Thursday, April 13, 2017

In The Time Of The Mayapples

The arrival of the Mayapples is a big sign that spring is here.





















A very big sign. As in get out of the way, the Mayapples are coming.





















Magnolia 'Jane' is getting ready to bloom. 'Jane' is smart. She waits a bit before trying to bloom and is less likely to get zapped by late freezes.





















One of my fancy store bought trilliums was the biggest it has ever been and had the showiest flower ever. It also got unusually tall. Then the stem snapped and it fell over. It was not completely severed at least. Some connection to the bulb is better than none. It will have to finish the year as is.






















The daffodils are coming to an end as the native wild flowers begin.





















The Celandine Poppy, Stylophorum diphyllum, are having a good bloom. I don't seem to get as much self sowing as happens next door. I think my leaf litter is thicker and the turkeys regularly scratch the peck out of the hillside where Bulbarella's are. A slow expansion is this case is probably for the good. They can be aggressive.





















Cousins Itt. The Shredded Umbrella Leaf, Syneilesis aconitifolia, are very similar to the Mayapples in form and behavior. Oddly, they are a member of the aster family.





















The store bought Trillium luteum are smart and stay short. Even better they have grown and multiplied better than all the other store bought trilliums. They are just low on the luteum.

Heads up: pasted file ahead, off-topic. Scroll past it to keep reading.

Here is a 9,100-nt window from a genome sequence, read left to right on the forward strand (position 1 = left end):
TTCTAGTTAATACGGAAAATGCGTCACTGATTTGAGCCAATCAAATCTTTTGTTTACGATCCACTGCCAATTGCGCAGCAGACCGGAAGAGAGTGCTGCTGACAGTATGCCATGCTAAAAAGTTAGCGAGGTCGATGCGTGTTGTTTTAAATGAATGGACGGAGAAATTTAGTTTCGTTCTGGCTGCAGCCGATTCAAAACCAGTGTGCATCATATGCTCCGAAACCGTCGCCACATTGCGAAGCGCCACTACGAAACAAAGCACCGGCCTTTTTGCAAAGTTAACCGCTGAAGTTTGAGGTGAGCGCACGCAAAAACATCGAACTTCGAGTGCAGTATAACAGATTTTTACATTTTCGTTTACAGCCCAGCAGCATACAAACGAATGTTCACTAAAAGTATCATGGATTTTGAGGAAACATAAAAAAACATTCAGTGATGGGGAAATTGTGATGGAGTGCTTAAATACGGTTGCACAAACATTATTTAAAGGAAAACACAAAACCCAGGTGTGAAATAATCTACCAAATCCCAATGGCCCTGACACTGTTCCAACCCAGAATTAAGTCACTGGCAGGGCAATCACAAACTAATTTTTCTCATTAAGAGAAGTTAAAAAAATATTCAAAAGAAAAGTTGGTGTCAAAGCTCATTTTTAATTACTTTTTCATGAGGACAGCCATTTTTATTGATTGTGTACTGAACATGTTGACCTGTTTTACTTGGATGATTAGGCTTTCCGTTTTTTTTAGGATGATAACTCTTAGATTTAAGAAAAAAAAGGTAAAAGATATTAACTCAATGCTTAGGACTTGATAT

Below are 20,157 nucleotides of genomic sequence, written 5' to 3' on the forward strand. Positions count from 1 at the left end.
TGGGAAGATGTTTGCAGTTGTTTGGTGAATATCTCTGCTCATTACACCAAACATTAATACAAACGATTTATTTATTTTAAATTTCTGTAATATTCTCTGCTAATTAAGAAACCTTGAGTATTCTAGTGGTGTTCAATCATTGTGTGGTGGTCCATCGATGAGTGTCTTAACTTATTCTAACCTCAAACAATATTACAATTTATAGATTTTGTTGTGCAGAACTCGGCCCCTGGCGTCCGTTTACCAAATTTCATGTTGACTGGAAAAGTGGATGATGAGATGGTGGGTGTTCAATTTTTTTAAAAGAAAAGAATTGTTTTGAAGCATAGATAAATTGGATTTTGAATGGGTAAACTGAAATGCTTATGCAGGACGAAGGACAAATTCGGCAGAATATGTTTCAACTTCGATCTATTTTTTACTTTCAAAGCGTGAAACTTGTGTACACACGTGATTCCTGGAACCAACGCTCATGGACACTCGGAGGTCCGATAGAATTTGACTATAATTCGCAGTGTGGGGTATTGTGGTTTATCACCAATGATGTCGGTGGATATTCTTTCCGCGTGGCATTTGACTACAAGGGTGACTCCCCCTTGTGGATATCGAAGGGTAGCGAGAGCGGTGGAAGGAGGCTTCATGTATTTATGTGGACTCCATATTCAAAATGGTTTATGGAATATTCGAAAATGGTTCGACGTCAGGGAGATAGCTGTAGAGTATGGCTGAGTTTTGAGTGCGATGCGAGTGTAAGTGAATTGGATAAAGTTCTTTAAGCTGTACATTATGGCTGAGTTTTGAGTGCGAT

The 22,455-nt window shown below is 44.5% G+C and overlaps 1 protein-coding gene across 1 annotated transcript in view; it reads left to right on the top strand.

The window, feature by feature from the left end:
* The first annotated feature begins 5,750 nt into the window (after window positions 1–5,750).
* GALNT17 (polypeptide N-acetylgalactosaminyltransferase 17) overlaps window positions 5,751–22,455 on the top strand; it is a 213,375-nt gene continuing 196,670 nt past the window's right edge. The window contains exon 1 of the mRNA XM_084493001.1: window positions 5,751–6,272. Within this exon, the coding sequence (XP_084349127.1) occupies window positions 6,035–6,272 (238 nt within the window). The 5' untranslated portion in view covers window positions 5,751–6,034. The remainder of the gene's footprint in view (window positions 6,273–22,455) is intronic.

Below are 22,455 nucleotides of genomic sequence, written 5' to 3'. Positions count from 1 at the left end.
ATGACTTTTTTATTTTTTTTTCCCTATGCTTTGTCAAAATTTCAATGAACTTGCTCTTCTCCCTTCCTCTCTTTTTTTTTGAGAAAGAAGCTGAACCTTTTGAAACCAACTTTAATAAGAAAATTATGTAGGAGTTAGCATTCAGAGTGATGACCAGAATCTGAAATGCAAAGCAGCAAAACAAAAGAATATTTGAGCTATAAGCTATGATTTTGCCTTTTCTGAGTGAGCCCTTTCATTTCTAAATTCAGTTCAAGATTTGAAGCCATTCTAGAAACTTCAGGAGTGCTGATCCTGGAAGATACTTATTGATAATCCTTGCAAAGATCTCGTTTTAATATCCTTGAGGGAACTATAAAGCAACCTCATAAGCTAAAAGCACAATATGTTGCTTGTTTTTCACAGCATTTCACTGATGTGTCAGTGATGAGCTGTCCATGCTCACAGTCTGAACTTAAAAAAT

Dicentra cucullaria, Dutchman's Breeches, is one of the wandering weeds in the wild cultivated gardens.





















I let it be. It appears, blooms and just as quickly seems to vanish. That is a good kind weed to have.





















I found my Uvularia. Accidentally. This is why it is important to ever so slowly stroll the garden once or twice a day. I basically forgot I planted it there. Best of all, three out of three Uvularia I relocated have returned. My first attempt was eaten.



























I love my Great Lawn. I planted more weed bulbs in it this week.





















The stump of the lightning struck birch the utility company took down has been bleeding profusely. That in itself is not unusual.



























This is unusual. It started out clear. Now it looks like a Dreamcicle.





















The garden is creeping into green.





















As the life stored in the earth begins to wake.





















It is the Time of the Mayapples.


1 comment:

Lisa Greenbow said...

I just love mayapples. They look so cheerful. I have a small patch. It has stayed small. Probably because I use wood mulch. Fun to have them popping up so cheerfully. The same with my dutchmans breeches. I have one plant. Have had it for years. It pops up, blooms and goes away. Never has reproduced. Hmmmmm...I don't have enough leaves to much with them. No turkeys to come through and scratch around.